Former undocumented immigrants also could become eligible if they later become legal residents. A recent investigation by the Office of Inspector General at the Social Security Administration found two such cases.

In one, a Mexican man who used his father's Social Security number for nine years in the 1970s claimed after becoming a legal resident in 1989 that he was owed benefits. He began collecting benefits in 1999.

And a Mexican woman who worked illegally under an invalid Social Security number for six years in the 1990s later petitioned for credit. She began receiving disability benefits in 1999.

"(The agency) does not consider the work-authorization status of the individual when they earned the wages," the inspector general's report said. "It only considers whether the individual can prove he or she paid Federal Insurance Contribution Act (FICA) taxes as part of this work."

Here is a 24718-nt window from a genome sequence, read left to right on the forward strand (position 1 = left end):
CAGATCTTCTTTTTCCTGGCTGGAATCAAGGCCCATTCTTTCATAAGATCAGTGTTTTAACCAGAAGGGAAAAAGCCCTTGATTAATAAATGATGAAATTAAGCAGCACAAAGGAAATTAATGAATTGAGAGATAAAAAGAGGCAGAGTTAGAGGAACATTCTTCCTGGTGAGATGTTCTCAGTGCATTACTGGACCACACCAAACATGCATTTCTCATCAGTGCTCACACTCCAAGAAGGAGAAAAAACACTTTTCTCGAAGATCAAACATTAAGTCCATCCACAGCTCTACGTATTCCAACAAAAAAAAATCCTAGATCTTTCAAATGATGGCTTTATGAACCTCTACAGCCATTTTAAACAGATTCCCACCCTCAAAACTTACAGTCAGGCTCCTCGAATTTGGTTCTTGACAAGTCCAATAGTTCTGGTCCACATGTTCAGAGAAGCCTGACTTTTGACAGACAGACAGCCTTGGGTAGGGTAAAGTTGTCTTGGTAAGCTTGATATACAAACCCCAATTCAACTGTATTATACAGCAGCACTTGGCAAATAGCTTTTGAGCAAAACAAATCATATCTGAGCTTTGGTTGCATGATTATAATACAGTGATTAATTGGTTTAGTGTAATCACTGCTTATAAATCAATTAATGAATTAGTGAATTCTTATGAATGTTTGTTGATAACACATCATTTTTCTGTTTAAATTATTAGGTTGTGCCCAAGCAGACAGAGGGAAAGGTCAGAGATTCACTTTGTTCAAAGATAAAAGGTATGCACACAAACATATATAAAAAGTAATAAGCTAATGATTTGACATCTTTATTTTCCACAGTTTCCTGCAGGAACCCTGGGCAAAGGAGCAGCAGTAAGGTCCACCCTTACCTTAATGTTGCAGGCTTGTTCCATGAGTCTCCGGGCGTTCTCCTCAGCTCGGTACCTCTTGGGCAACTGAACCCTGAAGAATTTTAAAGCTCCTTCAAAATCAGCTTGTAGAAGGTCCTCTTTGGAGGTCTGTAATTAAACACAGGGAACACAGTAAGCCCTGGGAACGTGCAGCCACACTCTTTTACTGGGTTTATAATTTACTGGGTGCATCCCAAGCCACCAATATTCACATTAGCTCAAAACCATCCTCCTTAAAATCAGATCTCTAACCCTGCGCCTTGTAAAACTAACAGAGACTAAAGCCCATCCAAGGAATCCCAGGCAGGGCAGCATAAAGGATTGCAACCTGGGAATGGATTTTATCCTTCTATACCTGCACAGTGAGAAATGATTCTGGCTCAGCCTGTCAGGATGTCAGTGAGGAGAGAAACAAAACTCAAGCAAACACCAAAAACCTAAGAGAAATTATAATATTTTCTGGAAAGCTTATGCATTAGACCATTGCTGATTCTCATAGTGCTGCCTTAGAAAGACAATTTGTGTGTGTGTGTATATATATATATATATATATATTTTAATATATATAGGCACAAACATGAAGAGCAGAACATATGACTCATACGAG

To qualify for Social Security benefits, Mexicans must prove they worked in the United States at least 18 months. Payments are made on a prorated basis, depending on years worked in the United States. Those who work at least 10 years automatically would qualify for full benefits. Those who also worked in Mexico for a specific period of time could collect benefits in their home country, too.

U.S. companies and their American employees working in Mexico also would benefit under the agreement. By not having to pay Social Security taxes to the Mexican government, Social Security Administration officials estimate American workers and their employers would save $134 million each year.

David John, a Social Security expert with the conservative Heritage Foundation said he's disappointed the proposed agreement with Mexico has been twisted into an emotional debate over U.S. immigration policy.

"Sadly, this whole thing has been hijacked by people on both sides of an issue that must be resolved in a totally different arena," he said. "It shouldn't be part of the discussion in putting together a boring technical agreement between two countries."

Sergio Bustos is a reporter for The Arizona Republic and Gannett News Service. Reach him at